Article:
A Lone Tree man who last year settled claims of fraud levied by the Securities and Exchange Commission has become interested in cryptocurrency, according to his Denver Tech Center landlord.
Tyler Tysdal was sued on Nov. 6 by Denver-based Focus Property Group, which owns the building at 5500 Greenwood Plaza Blvd. as 5500 Greenwood LLC.
According to the lawsuit, Tysdal’s investment firm Titlecard Capital Group — which is also a defendant — leases space in the building, and that lease states that the space will “be used for general office purposes only and no other purposes.” It specifies that Focus must give consent before any “non-standard office equipment” is connected to the building’s power supply.
Focus alleges that Tysdal’s company installed numerous computer servers without permission.
“Upon information and belief, tenant is using the server farm in the premises in order to conduct a cryptocurrency mining operation in the premises,” the lawsuit reads. “The server farm installed by tenant in the premises, and tenant’s conduct of a cryptocurrency mining operation, are not general office use of the premises.”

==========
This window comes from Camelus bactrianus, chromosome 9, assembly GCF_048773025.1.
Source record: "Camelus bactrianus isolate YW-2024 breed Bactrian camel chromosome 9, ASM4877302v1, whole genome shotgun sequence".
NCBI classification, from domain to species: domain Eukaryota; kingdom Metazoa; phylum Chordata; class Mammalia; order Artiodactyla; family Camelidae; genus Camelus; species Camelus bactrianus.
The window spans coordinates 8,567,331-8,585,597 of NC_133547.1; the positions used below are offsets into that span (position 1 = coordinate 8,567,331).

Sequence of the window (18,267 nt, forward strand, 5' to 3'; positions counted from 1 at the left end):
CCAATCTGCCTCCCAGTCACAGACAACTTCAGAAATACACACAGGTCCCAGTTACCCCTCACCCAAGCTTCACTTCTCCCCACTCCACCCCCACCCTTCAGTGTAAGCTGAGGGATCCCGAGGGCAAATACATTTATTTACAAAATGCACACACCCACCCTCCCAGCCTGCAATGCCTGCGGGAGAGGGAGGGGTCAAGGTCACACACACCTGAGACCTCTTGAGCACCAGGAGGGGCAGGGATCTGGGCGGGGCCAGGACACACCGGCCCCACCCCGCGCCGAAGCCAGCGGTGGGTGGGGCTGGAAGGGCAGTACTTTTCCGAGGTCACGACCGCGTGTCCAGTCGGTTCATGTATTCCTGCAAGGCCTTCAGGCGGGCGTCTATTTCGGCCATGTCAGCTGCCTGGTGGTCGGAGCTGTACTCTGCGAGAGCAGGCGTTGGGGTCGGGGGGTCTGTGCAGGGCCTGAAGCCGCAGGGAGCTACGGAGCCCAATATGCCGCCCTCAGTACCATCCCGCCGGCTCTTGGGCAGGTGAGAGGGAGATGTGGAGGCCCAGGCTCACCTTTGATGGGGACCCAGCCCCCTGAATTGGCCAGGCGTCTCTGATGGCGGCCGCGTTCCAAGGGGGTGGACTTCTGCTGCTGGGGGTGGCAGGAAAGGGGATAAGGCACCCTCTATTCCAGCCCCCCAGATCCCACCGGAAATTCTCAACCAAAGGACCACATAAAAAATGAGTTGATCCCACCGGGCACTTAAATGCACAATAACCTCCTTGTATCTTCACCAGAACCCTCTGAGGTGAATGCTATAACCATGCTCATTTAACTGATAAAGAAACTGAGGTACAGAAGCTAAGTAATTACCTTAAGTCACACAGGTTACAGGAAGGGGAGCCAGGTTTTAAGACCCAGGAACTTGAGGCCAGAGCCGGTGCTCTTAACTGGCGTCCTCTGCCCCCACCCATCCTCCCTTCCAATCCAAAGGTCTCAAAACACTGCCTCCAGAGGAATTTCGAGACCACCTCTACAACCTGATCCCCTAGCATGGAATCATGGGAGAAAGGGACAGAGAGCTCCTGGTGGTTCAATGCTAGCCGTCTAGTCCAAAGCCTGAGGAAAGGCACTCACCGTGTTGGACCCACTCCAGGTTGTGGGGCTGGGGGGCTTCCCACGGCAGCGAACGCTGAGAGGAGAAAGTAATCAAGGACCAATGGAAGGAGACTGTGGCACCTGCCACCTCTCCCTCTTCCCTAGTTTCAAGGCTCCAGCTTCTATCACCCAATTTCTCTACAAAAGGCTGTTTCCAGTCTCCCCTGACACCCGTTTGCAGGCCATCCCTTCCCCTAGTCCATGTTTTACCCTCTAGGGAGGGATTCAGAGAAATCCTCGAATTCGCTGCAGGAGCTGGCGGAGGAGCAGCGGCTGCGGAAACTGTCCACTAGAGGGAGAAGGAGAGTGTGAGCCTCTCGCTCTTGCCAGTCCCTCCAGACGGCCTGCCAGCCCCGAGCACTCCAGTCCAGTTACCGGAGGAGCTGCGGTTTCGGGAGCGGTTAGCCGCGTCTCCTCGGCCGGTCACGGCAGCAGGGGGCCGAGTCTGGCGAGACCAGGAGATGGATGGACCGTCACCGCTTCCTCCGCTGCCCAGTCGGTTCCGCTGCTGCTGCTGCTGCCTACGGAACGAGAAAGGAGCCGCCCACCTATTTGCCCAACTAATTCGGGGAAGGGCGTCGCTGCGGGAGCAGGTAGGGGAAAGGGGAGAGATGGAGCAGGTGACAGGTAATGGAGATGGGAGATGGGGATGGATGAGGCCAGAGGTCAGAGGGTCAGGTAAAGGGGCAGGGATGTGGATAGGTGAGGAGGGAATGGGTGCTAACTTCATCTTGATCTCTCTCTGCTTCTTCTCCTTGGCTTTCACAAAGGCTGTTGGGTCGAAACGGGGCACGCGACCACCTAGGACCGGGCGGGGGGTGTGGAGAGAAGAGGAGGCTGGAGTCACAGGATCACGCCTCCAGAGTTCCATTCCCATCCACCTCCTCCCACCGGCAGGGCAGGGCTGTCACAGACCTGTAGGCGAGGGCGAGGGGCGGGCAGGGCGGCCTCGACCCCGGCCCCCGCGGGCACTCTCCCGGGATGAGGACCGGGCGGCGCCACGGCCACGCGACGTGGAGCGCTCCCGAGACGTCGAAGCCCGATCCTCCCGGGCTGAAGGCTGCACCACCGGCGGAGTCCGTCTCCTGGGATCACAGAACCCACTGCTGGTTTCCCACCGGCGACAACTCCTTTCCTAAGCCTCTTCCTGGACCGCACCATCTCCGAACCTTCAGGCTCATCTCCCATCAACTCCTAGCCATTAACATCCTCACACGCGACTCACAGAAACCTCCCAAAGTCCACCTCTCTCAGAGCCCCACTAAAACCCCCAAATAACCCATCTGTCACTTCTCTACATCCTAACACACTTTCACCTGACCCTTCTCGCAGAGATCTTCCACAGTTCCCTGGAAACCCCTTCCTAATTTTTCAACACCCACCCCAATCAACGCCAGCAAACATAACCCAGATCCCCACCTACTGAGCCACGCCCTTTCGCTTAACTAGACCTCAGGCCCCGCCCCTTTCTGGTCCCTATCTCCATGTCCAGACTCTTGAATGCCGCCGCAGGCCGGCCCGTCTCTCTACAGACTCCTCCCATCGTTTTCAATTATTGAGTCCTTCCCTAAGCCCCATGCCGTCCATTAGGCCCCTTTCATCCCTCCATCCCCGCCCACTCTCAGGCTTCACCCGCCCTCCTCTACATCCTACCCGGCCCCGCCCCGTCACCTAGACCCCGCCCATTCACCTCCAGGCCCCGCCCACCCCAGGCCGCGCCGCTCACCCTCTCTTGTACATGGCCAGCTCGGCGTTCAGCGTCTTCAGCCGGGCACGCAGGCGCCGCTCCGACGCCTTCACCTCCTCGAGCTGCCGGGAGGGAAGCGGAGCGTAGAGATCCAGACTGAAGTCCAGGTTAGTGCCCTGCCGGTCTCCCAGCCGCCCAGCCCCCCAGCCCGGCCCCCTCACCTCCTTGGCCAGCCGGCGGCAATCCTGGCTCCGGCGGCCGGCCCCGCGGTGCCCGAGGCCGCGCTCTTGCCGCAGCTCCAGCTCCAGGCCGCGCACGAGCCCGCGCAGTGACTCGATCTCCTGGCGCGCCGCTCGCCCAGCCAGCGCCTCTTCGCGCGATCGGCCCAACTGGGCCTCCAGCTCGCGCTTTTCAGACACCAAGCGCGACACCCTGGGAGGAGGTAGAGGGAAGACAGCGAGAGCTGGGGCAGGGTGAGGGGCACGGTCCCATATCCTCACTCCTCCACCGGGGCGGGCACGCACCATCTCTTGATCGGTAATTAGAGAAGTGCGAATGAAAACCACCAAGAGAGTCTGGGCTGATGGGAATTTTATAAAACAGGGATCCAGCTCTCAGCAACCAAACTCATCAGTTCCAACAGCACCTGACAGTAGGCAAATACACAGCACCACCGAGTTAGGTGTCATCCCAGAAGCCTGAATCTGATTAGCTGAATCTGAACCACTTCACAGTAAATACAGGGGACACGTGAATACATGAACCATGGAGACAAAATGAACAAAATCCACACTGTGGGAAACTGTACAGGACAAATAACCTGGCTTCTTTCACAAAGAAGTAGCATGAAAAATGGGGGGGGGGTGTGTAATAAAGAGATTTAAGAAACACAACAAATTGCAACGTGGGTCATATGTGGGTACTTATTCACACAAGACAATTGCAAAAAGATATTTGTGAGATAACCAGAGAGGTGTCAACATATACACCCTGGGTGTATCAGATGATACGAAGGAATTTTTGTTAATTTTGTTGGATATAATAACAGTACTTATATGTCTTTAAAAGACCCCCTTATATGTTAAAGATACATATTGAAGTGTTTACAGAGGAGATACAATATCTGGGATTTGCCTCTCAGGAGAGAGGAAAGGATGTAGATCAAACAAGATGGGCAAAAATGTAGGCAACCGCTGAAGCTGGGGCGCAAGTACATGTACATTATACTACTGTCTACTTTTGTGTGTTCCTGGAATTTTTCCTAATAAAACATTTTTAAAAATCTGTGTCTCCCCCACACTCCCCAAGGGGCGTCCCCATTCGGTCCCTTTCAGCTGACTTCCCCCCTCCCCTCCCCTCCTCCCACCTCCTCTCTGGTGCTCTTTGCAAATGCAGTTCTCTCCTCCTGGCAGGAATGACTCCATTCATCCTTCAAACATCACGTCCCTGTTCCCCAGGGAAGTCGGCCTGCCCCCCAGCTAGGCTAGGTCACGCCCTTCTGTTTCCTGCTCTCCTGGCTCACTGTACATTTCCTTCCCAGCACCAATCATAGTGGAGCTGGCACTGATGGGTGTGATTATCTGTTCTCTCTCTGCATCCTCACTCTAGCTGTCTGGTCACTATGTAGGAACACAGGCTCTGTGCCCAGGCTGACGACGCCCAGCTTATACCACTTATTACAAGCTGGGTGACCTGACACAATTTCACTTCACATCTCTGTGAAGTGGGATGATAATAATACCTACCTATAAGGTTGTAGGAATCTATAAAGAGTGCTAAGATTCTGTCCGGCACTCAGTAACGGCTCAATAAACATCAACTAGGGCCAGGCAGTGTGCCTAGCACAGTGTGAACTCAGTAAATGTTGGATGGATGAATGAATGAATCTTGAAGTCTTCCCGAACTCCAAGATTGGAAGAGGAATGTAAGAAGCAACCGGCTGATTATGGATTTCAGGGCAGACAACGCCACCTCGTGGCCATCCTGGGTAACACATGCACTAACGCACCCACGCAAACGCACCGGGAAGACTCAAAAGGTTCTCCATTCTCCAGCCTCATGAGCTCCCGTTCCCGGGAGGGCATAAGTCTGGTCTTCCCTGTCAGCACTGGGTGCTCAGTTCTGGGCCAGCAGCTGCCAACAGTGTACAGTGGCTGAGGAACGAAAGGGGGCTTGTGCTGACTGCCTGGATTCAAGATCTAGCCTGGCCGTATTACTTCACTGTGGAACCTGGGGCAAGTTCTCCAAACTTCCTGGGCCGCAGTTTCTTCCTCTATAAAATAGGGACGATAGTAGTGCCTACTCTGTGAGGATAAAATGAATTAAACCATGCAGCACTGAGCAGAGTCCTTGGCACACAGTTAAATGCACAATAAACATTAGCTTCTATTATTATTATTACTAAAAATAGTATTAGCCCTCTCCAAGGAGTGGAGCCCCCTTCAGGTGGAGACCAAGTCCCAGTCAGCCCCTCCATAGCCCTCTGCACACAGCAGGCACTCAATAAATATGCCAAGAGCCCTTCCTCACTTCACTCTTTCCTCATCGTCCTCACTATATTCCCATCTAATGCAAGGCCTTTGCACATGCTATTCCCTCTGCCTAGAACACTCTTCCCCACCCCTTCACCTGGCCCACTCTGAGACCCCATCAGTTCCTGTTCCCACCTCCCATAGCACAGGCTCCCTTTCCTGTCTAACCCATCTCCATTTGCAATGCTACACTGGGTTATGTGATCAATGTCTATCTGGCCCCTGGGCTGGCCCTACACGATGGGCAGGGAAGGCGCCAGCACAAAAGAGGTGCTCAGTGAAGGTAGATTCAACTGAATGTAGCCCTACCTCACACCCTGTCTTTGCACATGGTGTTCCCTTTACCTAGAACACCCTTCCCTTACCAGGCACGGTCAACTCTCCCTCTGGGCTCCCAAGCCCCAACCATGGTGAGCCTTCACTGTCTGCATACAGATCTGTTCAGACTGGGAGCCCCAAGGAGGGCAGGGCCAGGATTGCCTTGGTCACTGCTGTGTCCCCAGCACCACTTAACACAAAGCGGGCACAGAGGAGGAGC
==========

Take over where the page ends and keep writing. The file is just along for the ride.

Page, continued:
According to Focus, the servers generate “an extraordinary amount of heat,” which has taxed the building’s HVAC system and “caused other neighboring tenants in the building to experience high indoor temperatures.”
Focus says the server farms are responsible for increasing its electric bills by $1,400 a month. The Law Offices of Theodore W. Brin is representing the landlord in the litigation.
Tysdal and Titlecard’s attorney, Tamera Westerberg of Wheeler Trigg O’Donnell, told BusinessDen last Wednesday that “the parties have agreed to settle their minor lease disputes and the case will be dismissed once the documents are signed.” Focus did not respond to a request for comment.
Tysdal, who has an MBA from Harvard, did not admit or deny the SEC’s allegations when he agreed to a $1.1 million settlement in September 2019. The federal agency had accused him of playing a role in “multiple schemes to defraud investors.”
Three months after the settlement was announced, Tysdal was indicted on 67 state criminal counts, most of them securities fraud. The alleged victims included multiple current or retired professional athletes, including Matt Cassel and Carson Palmer.
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